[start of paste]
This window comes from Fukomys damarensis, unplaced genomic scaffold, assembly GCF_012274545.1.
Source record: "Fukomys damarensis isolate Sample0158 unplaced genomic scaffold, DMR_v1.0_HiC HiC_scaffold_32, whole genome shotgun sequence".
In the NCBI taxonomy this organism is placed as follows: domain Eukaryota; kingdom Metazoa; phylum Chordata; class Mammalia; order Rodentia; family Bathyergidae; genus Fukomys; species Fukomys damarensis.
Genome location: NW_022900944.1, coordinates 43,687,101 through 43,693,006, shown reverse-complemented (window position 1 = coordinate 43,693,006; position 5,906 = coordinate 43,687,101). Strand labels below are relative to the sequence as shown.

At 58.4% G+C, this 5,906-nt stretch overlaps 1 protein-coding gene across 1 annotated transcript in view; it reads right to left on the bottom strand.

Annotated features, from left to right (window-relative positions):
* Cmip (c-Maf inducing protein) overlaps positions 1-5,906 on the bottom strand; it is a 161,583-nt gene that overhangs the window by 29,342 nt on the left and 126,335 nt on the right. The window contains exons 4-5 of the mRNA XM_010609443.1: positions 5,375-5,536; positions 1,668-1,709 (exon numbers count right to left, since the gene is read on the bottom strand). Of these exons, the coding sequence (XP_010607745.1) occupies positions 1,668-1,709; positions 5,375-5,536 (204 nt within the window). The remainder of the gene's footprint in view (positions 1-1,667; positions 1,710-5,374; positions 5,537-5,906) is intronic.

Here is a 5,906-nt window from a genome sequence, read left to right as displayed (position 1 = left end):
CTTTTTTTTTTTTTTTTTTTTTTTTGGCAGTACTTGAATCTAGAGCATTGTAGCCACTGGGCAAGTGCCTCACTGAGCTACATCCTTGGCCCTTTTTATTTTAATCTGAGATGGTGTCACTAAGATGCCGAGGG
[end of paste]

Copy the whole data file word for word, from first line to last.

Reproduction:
This window comes from Fukomys damarensis, unplaced genomic scaffold, assembly GCF_012274545.1.
Source record: "Fukomys damarensis isolate Sample0158 unplaced genomic scaffold, DMR_v1.0_HiC HiC_scaffold_32, whole genome shotgun sequence".
In the NCBI taxonomy this organism is placed as follows: domain Eukaryota; kingdom Metazoa; phylum Chordata; class Mammalia; order Rodentia; family Bathyergidae; genus Fukomys; species Fukomys damarensis.
Genome location: NW_022900944.1, coordinates 43,687,101 through 43,693,006, shown reverse-complemented (window position 1 = coordinate 43,693,006; position 5,906 = coordinate 43,687,101). Strand labels below are relative to the sequence as shown.

At 58.4% G+C, this 5,906-nt stretch overlaps 1 protein-coding gene across 1 annotated transcript in view; it reads right to left on the bottom strand.

Annotated features, from left to right (window-relative positions):
* Cmip (c-Maf inducing protein) overlaps positions 1-5,906 on the bottom strand; it is a 161,583-nt gene that overhangs the window by 29,342 nt on the left and 126,335 nt on the right. The window contains exons 4-5 of the mRNA XM_010609443.1: positions 5,375-5,536; positions 1,668-1,709 (exon numbers count right to left, since the gene is read on the bottom strand). Of these exons, the coding sequence (XP_010607745.1) occupies positions 1,668-1,709; positions 5,375-5,536 (204 nt within the window). The remainder of the gene's footprint in view (positions 1-1,667; positions 1,710-5,374; positions 5,537-5,906) is intronic.

Here is a 5,906-nt window from a genome sequence, read left to right as displayed (position 1 = left end):
CTTTTTTTTTTTTTTTTTTTTTTTTGGCAGTACTTGAATCTAGAGCATTGTAGCCACTGGGCAAGTGCCTCACTGAGCTACATCCTTGGCCCTTTTTATTTTAATCTGAGATGGTGTCACTAAGATGCCGAGGG